Special Issue "Non-coding RNA in Germany: Latest Advances and Perspectives"

A special issue of Non-Coding RNA (ISSN 2311-553X).

Deadline for manuscript submissions: closed (30 September 2021) | Viewed by 9170

Special Issue Editors

Prof. Dr. Tony Gutschner
E-Mail Website
Guest Editor
Medical Faculty, Martin-Luther-University Halle-Wittenberg, Charles Tanford Protein Centre, Halle (Saale), Germany
Interests: cancer biology; metastasis; non-coding RNAs; RNA-binding proteins; functional genomics; genome engineering; CRISPR/Cas9
Special Issues, Collections and Topics in MDPI journals
Dr. Holger Bierhoff
E-Mail Website
Guest Editor
Friedrich Schiller University Jena, Institute of Biochemistry and Biophysics, Jena, Germany
Interests: epigenetics; long-noncoding RNA; transcription, nucleolus; aging; stem cells
Special Issues, Collections and Topics in MDPI journals

Special Issue Information

Dear Colleagues,

The purpose of this Special Issue is to present a series of articles (both reviews and original research) from experts in non-coding RNA research across Germany. We invite the submission of articles that highlight the history and deepen our current understanding of the role of non-coding RNAs (both small and long) in multiple disciplines and organisms ranging from bacteria to plant and human cells. Potential topics include, but are not limited to, the role of non-coding RNAs (ncRNAs) in:

  • aging and senescence;
  • cell fate decision and differentiation;
  • cell communication and signaling;
  • cell growth, proliferation, and death;
  • cell movement and motility;
  • cell and tissue development;
  • diseases (e.g., cardiovascular diseases, cancers, neurodegenerative diseases); and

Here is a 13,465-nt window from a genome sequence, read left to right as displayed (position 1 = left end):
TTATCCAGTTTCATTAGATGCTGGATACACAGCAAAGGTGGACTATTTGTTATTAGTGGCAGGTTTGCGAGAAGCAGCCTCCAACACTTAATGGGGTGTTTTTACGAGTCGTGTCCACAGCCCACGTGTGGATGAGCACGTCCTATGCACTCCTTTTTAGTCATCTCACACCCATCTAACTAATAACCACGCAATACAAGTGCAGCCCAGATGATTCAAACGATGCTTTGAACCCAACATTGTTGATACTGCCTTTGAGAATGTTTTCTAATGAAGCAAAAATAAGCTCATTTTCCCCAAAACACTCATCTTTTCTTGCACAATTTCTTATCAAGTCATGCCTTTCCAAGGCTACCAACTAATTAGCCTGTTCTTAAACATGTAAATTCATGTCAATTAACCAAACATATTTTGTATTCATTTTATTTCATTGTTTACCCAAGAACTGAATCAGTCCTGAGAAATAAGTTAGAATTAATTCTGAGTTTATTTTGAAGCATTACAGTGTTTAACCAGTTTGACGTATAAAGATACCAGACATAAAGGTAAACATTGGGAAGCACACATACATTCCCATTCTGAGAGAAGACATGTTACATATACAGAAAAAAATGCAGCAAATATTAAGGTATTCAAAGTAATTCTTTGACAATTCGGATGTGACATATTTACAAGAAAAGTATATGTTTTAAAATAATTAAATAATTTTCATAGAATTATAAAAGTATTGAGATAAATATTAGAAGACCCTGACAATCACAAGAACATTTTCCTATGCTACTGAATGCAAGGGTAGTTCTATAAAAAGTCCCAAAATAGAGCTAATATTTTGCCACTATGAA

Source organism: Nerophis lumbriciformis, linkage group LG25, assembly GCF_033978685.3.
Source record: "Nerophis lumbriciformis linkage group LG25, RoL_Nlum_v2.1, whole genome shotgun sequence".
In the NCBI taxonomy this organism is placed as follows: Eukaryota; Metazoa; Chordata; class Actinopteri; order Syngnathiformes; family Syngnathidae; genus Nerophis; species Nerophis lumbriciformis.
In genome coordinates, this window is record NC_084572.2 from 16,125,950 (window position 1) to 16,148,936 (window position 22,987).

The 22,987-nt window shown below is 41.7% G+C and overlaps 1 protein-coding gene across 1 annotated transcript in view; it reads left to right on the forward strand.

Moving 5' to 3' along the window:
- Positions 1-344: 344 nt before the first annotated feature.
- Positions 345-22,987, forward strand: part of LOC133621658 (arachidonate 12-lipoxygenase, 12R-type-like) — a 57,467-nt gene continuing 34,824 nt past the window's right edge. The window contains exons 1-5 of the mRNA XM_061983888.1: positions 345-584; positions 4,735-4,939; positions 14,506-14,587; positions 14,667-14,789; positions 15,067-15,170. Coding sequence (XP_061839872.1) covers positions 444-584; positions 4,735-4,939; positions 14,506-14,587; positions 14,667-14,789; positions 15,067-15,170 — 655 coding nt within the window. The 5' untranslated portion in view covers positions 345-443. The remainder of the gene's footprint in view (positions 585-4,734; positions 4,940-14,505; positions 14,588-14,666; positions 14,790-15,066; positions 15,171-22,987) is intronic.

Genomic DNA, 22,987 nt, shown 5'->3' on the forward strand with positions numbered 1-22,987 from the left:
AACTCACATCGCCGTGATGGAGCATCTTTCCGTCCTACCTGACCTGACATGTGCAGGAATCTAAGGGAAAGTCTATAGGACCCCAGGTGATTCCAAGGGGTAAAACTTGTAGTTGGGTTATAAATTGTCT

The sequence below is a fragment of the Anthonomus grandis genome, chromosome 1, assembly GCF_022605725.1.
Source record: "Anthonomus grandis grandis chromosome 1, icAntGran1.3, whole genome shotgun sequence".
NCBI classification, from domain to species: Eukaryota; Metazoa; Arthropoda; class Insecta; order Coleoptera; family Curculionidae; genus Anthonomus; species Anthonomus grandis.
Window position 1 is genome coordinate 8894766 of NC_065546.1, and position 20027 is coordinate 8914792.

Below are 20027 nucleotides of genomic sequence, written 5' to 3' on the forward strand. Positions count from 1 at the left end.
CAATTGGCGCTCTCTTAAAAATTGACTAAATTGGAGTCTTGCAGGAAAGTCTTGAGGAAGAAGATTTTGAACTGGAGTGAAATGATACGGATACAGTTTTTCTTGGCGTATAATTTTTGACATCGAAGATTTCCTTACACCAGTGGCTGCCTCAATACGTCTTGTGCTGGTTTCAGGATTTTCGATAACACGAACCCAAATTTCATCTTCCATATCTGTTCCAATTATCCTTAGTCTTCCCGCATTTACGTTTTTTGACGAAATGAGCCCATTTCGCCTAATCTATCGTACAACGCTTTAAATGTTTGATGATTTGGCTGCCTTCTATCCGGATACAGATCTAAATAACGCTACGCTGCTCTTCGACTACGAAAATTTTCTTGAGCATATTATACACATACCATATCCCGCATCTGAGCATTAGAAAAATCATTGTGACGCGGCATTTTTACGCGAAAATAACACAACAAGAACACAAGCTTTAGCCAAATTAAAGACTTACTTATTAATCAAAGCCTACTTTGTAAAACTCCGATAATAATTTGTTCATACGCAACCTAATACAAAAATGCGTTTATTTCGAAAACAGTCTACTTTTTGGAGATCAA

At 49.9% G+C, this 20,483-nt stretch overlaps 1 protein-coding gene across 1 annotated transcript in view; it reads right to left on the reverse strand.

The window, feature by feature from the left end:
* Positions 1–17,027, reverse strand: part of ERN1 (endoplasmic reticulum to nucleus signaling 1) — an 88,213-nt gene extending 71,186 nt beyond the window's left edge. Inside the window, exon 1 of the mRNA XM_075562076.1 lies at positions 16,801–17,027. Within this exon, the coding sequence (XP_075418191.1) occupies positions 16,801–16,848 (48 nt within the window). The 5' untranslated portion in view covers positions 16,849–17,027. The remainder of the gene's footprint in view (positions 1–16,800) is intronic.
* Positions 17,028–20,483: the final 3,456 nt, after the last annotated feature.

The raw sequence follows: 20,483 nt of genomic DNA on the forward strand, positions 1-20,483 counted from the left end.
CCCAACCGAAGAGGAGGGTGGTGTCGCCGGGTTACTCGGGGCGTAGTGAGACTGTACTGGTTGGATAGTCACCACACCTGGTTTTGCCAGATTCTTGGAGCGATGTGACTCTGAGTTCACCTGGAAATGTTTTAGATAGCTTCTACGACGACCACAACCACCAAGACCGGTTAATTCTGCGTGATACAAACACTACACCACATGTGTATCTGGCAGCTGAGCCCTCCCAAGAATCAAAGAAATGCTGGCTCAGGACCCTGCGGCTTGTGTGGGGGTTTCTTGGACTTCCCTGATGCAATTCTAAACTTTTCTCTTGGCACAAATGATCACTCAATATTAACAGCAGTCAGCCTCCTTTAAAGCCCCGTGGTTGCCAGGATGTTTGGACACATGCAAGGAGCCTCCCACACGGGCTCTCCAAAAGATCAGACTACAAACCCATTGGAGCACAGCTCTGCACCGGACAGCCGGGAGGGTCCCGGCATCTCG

• immune cell function and immune escape.

In addition, we invite the submission of manuscripts discussing state-of-the-art ncRNA technologies and developments in ncRNA diagnostics and therapeutics.

Prof. Dr. Tony Gutschner
Dr. Holger Bierhoff
Guest Editors

Manuscript Submission Information

Manuscripts should be submitted online at www.mdpi.com by registering and logging in to this website. Once you are registered, click here to go to the submission form. Manuscripts can be submitted until the deadline. All submissions that pass pre-check are peer-reviewed. Accepted papers will be published continuously in the journal (as soon as accepted) and will be listed together on the special issue website. Research articles, review articles as well as short communications are invited. For planned papers, a title and short abstract (about 100 words) can be sent to the Editorial Office for announcement on this website.

Submitted manuscripts should not have been published previously, nor be under consideration for publication elsewhere (except conference proceedings papers). All manuscripts are thoroughly refereed through a single-blind peer-review process. A guide for authors and other relevant information for submission of manuscripts is available on the Instructions for Authors page. Non-Coding RNA is an international peer-reviewed open access semimonthly journal published by MDPI.

Please visit the Instructions for Authors page before submitting a manuscript. The Article Processing Charge (APC) for publication in this open access journal is 1600 CHF (Swiss Francs). Submitted papers should be well formatted and use good English. Authors may use MDPI's English editing service prior to publication or during author revisions.

Published Papers (4 papers)